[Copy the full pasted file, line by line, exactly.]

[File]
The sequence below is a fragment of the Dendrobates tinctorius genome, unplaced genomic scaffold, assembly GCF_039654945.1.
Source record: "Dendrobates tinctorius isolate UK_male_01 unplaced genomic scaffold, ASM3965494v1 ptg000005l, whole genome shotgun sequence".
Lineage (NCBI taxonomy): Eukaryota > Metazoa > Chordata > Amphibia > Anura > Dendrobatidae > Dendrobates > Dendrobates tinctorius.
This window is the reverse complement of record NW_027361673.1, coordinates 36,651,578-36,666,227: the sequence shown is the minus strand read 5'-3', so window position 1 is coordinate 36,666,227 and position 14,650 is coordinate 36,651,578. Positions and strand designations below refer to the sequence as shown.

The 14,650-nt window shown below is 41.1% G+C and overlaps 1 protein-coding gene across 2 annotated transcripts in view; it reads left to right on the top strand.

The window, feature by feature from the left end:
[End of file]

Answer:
The sequence below is a fragment of the Dendrobates tinctorius genome, unplaced genomic scaffold, assembly GCF_039654945.1.
Source record: "Dendrobates tinctorius isolate UK_male_01 unplaced genomic scaffold, ASM3965494v1 ptg000005l, whole genome shotgun sequence".
Lineage (NCBI taxonomy): Eukaryota > Metazoa > Chordata > Amphibia > Anura > Dendrobatidae > Dendrobates > Dendrobates tinctorius.
This window is the reverse complement of record NW_027361673.1, coordinates 36,651,578-36,666,227: the sequence shown is the minus strand read 5'-3', so window position 1 is coordinate 36,666,227 and position 14,650 is coordinate 36,651,578. Positions and strand designations below refer to the sequence as shown.

The 14,650-nt window shown below is 41.1% G+C and overlaps 1 protein-coding gene across 2 annotated transcripts in view; it reads left to right on the top strand.

The window, feature by feature from the left end: